Interview: Jim Beaver
Jim Beaver plays the hunter Bobby Singer on Supernatural. He has kindly agreed to answer some questions for Lucy (@SpnUK) for the Superwiki.
"If Bobby Singer doesn't come back to "Supernatural" again, I will be very, very, very unhappy."
Lucy - Bobby Singer is a fantastic character! What is the story behind you taking on the role of Bobby?
Jim - That's an interesting question. I know my version, but I've heard Bob Singer (the real one, our producer/director) tell a different one. My version is that I got a call from the casting director Robert Ulrich to come audition. I didn't know the show at all or anything about it. I read for Robert and my audition was taped. As I understood it, Robert Ulrich called Bob in Vancouver and said the audition tapes were completed and were ready to be shipped to him in Vancouver. Bob then supposedly asked who the actors on the tape were. When Robert Ulrich told him that I was one of them, Bob Singer reportedly said, "Oh, then, forget the tapes and just give the job to Jim." I had worked for Bob Singer a decade earlier, playing Mark Harmon's cop partner Earl Gaddis on Bob's show Reasonable Doubts, so he knew me. That's the way I heard the story. But a year or two ago at Comic Con in San Diego, I heard Bob tell the audience a different version, which is that the episode that was my first one was originally intended to have Loretta Devine repeating her role as Missouri, but she wasn't available, so they decided to create a new character of another veteran hunter and, as Bob told it, as soon as they decided this new character would be kind of a redneck guy, Bob said, "I know the guy for it." That's how Bob said I got the part. To tell the truth, I don't know which one is true. Maybe both. At any rate, at the time, it was just a one-shot as far as I knew. I never expected to be back after "Devil's Trap."
Lucy - How much of Jim Beaver do you think is in Bobby?
Jim - Often, when an actor is on a show for good amount of time, the writers begin consciously or unconsciously shaping the character to traits the actor has revealed in himself, or to patterns of speech or thought that show up in his work, so a character frequently grows more like the actor over time. I don't know if that's true for Bobby, because he seemed like a very good fit for me from the beginning. I like to think I'm like Bobby, although I'm not as brave or as clever. I think there's more of Bobby in me than there is me in Bobby. But the knack for a dry wisecrack is something I guess I possess, and that's a big part of Bobby, so....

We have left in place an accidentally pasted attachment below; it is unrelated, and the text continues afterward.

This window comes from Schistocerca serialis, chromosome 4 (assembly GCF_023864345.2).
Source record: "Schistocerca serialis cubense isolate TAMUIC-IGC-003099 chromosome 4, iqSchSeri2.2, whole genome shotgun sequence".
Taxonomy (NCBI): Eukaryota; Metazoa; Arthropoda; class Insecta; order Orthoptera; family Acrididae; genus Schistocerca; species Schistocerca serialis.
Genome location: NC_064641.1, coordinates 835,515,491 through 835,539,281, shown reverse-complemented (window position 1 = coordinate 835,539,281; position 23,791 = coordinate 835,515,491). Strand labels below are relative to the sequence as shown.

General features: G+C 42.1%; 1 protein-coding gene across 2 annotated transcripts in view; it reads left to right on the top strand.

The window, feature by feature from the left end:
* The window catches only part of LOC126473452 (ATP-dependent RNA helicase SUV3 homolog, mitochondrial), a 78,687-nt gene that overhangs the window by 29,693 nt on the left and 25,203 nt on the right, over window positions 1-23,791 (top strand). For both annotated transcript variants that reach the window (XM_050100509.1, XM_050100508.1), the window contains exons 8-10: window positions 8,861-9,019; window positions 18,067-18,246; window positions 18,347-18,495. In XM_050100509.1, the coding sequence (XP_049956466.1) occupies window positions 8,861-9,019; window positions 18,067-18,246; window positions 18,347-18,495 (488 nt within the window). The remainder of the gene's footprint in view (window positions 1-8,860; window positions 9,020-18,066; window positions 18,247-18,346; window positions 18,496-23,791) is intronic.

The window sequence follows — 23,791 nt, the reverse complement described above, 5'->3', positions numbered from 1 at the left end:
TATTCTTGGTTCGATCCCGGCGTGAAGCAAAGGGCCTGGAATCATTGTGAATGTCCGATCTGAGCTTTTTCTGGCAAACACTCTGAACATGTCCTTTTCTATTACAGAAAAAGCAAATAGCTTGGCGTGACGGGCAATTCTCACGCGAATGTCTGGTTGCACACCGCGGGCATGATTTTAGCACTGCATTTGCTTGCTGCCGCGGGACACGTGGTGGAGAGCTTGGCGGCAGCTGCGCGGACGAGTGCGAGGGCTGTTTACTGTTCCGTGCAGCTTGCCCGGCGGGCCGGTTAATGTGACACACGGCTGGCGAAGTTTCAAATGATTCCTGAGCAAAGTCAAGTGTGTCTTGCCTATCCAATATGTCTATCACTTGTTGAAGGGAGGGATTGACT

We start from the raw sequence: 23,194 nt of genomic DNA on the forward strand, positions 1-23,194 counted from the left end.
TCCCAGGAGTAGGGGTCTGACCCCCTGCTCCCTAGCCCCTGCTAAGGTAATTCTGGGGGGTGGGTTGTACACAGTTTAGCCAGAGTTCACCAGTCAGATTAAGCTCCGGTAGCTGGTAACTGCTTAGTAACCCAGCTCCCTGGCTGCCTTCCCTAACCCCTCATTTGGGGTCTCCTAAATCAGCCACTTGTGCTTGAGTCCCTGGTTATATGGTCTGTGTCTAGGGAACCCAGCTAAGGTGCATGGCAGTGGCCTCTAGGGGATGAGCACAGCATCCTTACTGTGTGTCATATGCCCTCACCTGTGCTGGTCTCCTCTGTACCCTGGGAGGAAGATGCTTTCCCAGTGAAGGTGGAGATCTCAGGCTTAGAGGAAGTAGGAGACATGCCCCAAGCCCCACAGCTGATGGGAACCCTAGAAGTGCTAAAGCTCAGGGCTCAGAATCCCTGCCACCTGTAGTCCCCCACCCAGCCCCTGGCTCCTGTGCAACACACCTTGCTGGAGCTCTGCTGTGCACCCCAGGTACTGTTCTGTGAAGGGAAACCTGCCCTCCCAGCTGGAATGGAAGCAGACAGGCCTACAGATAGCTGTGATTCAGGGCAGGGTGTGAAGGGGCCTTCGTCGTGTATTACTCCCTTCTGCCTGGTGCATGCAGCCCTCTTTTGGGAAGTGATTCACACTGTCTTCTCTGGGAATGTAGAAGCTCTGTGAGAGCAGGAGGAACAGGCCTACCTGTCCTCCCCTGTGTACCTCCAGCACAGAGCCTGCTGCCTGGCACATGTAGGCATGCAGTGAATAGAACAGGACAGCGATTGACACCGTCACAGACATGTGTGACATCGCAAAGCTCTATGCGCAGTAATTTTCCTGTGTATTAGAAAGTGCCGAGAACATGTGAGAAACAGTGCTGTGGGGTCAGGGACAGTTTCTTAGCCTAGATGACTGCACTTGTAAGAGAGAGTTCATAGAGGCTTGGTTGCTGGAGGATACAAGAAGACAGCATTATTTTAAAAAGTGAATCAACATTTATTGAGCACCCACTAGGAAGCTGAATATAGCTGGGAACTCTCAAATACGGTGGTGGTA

Lucy - What was it like working on the Supernatural set and especially working with Jared, Jensen and Misha?
Jim - "Supernatural"'s set is one of the most fun places I've ever worked, because of the cameraderie and humor. We work seriously, but we don't take it too seriously. Laughter is the most common trait on the set, and a scene has to be very dramatic or emotionally difficult for the laughter to subside. There's a lot of respect paid when an actor has an uncomfortable or trying scene to play, such as some of my stuff in "Dead Men Don't Wear Plaid." But most of the time, it's like a playground where really good work still gets done. Much of that feeling comes from the attitudes of the boys, who take nothing too seriously. But the crew is filled with smart, witty people, too, and we have serious fun on that set, more than most I've ever worked on. Jared, Jensen, Misha -- they're like brothers to me in a lot of ways. But so are the guys (and girls, to wreck the simile) on the crew. The hardest thing for me being away from the show is missing that crew.
Lucy - Misha is going to be directing an Episode of Supernatural; do you think he will survive Jared and Jensen’s antics?
Jim - Misha must be out of his mind. They're going to skin him alive. I wish I could be there to see it.
Lucy - What does being part of the SPNFamily mean to you?
Jim - If you mean the show, then see my answer above about what it's like on the set. Family is very much the right word. I love them. If you're referring to the fan base, well, that's just marvelous. I've worked as an actor since 1972, and nothing has ever effected me like the fan response to "Supernatural." The fans are intelligent and so incredibly generous, and they are outrageously kind to me. That feels like family, too.
Lucy - What is your favourite Bobby Quote/Saying?
Jim - "Get the hell off my property or I'll fill you so full of rock salt you crap margaritas." That, my friends, is a great line.
Lucy - Do you have any special stories/moments from your appearances at the Supernatural Conventions that you could share with us and do you have any songs lined up to sing at Karaoke next year?